WASHINGTON — The unemployment rate last year for young Iraq and Afghanistan veterans hit 21.1 percent, the Labor Department said Friday, reflecting a tough obstacle combat veterans face as they make the transition home from war.
The number was well above the 16.6 percent jobless rate for non-veterans of the same ages, 18 to 24.
As of last year, 1.9 million had deployed for the wars since the Sept. 11, 2001, terrorist attacks. Some have struggled with mental health problems, addictions, and homelessness as they return home. Difficulty finding work can make the adjustment harder.
The just-released rate for young veterans was significantly higher than the unemployment rate of young veterans in that age group (14.1 percent) in 2008.
Many of the unemployed are members of the Guard and Reserves who have deployed multiple times, said Joseph Sharpe, director of the economic division at the American Legion. Sharpe said some come home to find their jobs have been eliminated because the company has downsized. Other companies may not want to hire someone who could deploy again or will have medical appointments because of war-related health problems, he said.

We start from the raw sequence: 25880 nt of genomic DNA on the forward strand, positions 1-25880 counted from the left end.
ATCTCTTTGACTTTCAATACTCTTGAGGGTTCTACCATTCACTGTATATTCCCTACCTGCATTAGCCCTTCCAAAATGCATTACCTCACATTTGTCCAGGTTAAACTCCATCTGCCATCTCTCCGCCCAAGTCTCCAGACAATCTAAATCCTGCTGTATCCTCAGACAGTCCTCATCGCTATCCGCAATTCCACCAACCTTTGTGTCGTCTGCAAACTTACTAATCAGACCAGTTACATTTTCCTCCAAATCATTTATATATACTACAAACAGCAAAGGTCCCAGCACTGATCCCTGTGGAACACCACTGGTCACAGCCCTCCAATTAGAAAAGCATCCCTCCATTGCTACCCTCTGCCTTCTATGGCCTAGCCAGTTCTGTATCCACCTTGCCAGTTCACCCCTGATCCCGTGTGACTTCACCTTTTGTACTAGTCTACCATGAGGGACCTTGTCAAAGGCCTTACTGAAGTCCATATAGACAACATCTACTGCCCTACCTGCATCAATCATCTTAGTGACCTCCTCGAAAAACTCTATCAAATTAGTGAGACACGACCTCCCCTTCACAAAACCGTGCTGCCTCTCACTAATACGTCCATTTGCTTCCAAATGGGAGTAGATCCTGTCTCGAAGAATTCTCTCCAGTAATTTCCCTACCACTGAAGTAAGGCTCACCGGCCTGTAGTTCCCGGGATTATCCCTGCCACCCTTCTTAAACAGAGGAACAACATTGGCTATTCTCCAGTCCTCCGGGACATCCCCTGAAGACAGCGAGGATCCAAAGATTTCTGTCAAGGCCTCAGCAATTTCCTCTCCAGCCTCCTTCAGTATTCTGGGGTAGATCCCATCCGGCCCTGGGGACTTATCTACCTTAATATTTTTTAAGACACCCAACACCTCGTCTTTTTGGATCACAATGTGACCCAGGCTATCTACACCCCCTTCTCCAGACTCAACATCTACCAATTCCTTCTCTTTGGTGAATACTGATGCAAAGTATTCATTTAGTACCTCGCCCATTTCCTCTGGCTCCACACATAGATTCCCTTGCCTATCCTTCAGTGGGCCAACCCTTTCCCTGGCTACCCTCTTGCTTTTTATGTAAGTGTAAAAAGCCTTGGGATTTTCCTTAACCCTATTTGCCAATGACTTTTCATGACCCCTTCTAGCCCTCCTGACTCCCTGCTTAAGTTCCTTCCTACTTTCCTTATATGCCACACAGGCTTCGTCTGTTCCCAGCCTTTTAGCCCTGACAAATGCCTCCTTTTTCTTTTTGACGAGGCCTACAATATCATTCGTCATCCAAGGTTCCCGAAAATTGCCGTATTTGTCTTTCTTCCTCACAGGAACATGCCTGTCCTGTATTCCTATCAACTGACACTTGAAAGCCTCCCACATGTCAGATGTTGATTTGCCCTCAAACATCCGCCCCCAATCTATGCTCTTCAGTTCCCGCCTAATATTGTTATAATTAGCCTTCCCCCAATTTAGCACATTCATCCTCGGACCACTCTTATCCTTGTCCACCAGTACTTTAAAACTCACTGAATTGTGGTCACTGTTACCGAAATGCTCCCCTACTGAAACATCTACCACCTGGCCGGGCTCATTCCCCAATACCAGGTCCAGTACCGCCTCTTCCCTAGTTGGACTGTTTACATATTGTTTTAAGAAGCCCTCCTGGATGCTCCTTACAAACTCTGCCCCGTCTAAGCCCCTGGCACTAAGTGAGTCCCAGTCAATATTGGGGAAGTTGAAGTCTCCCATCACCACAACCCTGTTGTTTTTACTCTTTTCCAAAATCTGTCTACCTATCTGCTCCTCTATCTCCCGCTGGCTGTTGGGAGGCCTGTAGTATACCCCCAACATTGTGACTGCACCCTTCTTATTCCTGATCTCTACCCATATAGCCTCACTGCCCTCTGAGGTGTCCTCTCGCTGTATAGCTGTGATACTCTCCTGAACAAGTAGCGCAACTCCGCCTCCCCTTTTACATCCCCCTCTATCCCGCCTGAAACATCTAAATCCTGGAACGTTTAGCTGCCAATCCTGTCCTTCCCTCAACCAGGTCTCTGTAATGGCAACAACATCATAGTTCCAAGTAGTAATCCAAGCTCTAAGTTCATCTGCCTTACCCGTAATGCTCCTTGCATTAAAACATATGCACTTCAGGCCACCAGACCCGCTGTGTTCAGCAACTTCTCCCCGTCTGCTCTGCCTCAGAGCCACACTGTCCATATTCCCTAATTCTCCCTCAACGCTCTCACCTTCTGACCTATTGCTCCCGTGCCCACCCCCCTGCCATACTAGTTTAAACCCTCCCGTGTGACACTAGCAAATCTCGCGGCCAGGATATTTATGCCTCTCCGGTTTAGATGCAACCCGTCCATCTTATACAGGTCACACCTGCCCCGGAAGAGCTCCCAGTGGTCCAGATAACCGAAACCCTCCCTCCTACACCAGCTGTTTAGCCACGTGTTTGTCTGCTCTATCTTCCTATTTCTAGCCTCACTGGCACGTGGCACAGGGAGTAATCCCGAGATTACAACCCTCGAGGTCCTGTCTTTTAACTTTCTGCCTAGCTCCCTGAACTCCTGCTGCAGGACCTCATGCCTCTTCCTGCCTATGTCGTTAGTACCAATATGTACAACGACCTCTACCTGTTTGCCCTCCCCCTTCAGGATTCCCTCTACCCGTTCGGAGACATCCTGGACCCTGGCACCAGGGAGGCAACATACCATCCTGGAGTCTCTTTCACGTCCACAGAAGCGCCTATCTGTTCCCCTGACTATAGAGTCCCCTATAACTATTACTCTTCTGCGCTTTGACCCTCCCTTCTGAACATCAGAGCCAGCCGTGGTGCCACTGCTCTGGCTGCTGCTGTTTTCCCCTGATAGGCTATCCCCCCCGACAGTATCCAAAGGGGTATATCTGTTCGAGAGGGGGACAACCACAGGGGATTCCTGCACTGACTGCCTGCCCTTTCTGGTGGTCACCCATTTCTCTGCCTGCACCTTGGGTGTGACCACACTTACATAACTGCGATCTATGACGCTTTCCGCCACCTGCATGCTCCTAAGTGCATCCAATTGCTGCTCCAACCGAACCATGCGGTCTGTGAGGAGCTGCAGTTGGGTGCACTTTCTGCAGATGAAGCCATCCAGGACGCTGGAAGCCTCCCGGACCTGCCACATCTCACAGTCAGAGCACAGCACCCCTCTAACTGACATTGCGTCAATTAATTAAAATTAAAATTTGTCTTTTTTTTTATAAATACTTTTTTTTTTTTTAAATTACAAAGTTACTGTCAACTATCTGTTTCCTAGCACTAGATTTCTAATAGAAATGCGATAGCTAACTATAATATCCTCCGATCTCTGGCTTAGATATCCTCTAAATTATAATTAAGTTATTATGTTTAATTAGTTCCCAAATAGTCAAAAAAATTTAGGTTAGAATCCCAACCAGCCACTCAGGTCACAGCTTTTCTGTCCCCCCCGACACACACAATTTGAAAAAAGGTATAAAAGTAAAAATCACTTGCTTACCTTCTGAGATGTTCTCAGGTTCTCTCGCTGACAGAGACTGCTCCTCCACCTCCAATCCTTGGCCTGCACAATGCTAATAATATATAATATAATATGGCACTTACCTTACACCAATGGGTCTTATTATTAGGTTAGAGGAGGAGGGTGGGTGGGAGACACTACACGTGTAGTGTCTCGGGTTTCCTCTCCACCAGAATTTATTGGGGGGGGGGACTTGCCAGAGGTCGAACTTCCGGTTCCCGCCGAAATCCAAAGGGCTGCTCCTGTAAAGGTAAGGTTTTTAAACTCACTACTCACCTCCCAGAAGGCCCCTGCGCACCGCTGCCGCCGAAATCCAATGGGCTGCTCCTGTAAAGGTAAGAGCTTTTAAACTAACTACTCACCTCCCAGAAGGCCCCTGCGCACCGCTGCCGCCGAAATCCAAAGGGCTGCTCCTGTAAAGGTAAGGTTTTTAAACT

“It’s a horrible environment because if you’re a reservist and you’re being deployed two or three times in a five-year period, you know you’re less competitive,” Sharpe said. “Many companies that are already hurting are reluctant to hire you and time kind of moves on once you’re deployed.”
One veteran looking for work is Dario DiBattista, 26, of Abingdon, Md., a graduate student who did two tours in Iraq in the Marine Reserves with a civil affairs unit. He said he’s found that a lot of military skills don’t readily transfer into the workplace, and in many cases, there aren’t jobs to apply for even if companies want to hire veterans.
“If you don’t have a strong family support system … it’s hard to get over the hump to make the decision of where you’re going to live, what you do for work, where you’re going to go to school, if you can even qualify to get into school,” DiBattista said.
For veterans of all ages from the recent wars, the unemployment rate in 2009 was 10.2 percent. Historically, younger veterans have had more difficulty than their older counterparts finding a job because they often have less training and job experience. Some joined the military right out of high school.
One possible solution is to make it easier for veterans to transfer certifications they have for jobs they did in the military into the civilian workforce, Sharpe said.
The Labor and Veterans Affairs departments have a variety of programs addressing the problem. The hope is that one program, the Post-9/11 GI Bill rolled out last year, will be particularly effective. Under it, $78 billion is expected to be paid out in education benefits over the next decade for veterans of the recent wars to attend school.
The national unemployment rate last year was 9.3 percent, the highest since 1983.